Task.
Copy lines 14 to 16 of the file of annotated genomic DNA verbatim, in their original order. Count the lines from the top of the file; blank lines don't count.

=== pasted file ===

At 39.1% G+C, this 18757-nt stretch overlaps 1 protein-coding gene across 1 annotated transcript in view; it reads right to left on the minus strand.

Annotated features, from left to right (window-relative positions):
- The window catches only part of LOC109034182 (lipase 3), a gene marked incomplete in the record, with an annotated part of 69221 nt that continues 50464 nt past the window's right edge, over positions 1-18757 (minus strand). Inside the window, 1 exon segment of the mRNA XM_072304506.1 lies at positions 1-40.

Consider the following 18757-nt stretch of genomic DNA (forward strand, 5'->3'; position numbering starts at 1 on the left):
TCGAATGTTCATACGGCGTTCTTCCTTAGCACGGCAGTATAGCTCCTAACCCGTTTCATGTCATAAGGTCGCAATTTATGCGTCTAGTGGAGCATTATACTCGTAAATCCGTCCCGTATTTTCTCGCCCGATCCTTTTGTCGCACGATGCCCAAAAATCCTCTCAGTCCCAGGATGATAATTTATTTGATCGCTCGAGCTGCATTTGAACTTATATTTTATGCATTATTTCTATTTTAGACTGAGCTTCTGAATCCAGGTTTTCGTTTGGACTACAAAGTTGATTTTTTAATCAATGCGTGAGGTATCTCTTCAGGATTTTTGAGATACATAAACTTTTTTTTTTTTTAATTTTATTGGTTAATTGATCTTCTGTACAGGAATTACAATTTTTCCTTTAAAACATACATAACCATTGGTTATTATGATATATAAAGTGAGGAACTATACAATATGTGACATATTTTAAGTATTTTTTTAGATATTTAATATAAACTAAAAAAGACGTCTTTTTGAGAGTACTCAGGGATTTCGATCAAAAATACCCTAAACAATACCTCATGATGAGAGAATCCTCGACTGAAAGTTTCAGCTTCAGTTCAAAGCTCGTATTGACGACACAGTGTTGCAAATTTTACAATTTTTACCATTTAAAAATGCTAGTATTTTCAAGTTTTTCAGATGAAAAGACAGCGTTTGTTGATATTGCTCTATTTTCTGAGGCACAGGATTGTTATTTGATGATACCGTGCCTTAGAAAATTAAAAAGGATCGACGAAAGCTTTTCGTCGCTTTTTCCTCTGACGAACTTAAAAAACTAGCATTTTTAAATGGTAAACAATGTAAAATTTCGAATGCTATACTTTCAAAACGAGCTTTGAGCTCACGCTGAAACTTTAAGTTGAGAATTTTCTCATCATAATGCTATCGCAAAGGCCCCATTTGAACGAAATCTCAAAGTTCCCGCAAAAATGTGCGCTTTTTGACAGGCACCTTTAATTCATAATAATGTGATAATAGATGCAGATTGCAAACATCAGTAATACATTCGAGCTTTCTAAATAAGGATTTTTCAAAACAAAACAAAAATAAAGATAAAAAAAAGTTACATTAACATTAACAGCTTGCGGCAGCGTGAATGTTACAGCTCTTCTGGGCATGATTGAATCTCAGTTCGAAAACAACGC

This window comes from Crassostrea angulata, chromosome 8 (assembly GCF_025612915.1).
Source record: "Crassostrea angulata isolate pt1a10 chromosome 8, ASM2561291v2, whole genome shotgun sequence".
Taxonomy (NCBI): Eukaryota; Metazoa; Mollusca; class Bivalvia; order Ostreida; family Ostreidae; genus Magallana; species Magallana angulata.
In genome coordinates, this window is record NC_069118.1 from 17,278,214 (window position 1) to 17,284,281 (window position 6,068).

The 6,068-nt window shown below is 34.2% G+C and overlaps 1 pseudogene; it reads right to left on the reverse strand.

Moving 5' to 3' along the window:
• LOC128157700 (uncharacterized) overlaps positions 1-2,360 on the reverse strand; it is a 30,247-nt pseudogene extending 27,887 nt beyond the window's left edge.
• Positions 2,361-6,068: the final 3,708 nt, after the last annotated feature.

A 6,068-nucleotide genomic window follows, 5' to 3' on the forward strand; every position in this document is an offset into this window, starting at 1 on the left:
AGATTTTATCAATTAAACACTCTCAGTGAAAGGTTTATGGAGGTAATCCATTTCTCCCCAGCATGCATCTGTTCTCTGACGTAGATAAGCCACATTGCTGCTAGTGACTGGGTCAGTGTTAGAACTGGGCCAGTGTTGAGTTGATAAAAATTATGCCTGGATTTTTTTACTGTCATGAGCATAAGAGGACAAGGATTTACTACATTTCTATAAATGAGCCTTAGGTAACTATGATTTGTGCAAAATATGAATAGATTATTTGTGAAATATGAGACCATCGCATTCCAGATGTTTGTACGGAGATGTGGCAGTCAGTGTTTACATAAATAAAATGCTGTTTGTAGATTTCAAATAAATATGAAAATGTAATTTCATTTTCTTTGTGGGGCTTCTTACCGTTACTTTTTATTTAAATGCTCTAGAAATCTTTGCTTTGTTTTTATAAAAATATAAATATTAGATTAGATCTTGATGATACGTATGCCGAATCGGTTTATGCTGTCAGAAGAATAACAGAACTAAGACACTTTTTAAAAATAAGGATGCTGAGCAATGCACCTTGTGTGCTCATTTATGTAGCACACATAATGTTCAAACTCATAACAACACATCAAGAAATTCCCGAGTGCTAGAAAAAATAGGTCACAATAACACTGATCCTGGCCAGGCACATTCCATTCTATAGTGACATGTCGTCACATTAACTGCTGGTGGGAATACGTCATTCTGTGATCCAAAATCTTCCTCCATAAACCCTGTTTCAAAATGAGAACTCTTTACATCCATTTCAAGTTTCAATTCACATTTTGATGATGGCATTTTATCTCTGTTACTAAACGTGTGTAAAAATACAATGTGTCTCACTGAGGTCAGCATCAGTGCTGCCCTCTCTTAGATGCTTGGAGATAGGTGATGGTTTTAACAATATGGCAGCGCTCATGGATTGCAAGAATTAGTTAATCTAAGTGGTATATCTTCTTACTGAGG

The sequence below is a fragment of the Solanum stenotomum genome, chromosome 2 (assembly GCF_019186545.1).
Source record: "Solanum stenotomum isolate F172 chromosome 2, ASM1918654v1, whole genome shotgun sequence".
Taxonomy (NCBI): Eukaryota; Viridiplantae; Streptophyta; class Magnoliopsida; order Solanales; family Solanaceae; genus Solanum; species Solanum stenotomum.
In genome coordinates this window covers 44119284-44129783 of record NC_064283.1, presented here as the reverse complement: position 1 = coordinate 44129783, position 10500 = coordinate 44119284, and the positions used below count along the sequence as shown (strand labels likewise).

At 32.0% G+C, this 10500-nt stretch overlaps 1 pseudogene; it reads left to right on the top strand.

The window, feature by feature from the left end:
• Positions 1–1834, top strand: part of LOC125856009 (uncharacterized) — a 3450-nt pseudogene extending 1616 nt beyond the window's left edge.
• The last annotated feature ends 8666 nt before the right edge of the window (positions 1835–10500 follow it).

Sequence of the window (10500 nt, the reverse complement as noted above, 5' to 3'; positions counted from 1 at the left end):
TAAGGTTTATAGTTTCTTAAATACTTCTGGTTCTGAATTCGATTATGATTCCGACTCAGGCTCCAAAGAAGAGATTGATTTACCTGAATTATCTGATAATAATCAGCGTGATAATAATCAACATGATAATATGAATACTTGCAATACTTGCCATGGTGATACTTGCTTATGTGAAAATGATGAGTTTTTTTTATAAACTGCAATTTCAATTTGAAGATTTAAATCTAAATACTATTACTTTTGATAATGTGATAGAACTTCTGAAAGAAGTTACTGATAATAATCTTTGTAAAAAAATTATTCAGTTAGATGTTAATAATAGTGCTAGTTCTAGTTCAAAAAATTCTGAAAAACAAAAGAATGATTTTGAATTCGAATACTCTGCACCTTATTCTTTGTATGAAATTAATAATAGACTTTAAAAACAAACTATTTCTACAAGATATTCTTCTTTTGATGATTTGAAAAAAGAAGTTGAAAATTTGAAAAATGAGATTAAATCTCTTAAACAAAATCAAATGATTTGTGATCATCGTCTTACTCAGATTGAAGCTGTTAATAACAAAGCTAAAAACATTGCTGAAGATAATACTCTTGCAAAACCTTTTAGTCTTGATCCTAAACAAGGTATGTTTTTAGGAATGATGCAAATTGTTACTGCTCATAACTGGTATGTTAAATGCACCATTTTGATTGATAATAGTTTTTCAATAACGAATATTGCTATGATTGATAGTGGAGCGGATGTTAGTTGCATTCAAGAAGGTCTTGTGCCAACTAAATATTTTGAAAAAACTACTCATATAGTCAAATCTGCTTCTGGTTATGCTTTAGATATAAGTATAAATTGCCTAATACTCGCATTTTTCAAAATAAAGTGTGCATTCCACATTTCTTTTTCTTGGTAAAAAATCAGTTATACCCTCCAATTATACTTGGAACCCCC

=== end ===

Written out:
A 6,068-nucleotide genomic window follows, 5' to 3' on the forward strand; every position in this document is an offset into this window, starting at 1 on the left:
AGATTTTATCAATTAAACACTCTCAGTGAAAGGTTTATGGAGGTAATCCATTTCTCCCCAGCATGCATCTGTTCTCTGACGTAGATAAGCCACATTGCTGCTAGTGACTGGGTCAGTGTTAGAACTGGGCCAGTGTTGAGTTGATAAAAATTATGCCTGGATTTTTTTACTGTCATGAGCATAAGAGGACAAGGATTTACTACATTTCTATAAATGAGCCTTAGGTAACTATGATTTGTGCAAAATATGAATAGATTATTTGTGAAATATGAGACCATCGCATTCCAGATGTTTGTACGGAGATGTGGCAGTCAGTGTTTACATAAATAAAATGCTGTTTGTAGATTTCAAATAAATATGAAAATGTAATTTCATTTTCTTTGTGGGGCTTCTTACCGTTACTTTTTATTTAAATGCTCTAGAAATCTTTGCTTTGTTTTTATAAAAATATAAATATTAGATTAGATCTTGATGATACGTATGCCGAATCGGTTTATGCTGTCAGAAGAATAACAGAACTAAGACACTTTTTAAAAATAAGGATGCTGAGCAATGCACCTTGTGTGCTCATTTATGTAGCACACATAATGTTCAAACTCATAACAACACATCAAGAAATTCCCGAGTGCTAGAAAAAATAGGTCACAATAACACTGATCCTGGCCAGGCACATTCCATTCTATAGTGACATGTCGTCACATTAACTGCTGGTGGGAATACGTCATTCTGTGATCCAAAATCTTCCTCCATAAACCCTGTTTCAAAATGAGAACTCTTTACATCCATTTCAAGTTTCAATTCACATTTTGATGATGGCATTTTATCTCTGTTACTAAACGTGTGTAAAAATACAATGTGTCTCACTGAGGTCAGCATCAGTGCTGCCCTCTCTTAGATGCTTGGAGATAGGTGATGGTTTTAACAATATGGCAGCGCTCATGGATTGCAAGAATTAGTTAATCTAAGTGGTATATCTTCTTACTGAGG

The sequence below is a fragment of the Solanum stenotomum genome, chromosome 2 (assembly GCF_019186545.1).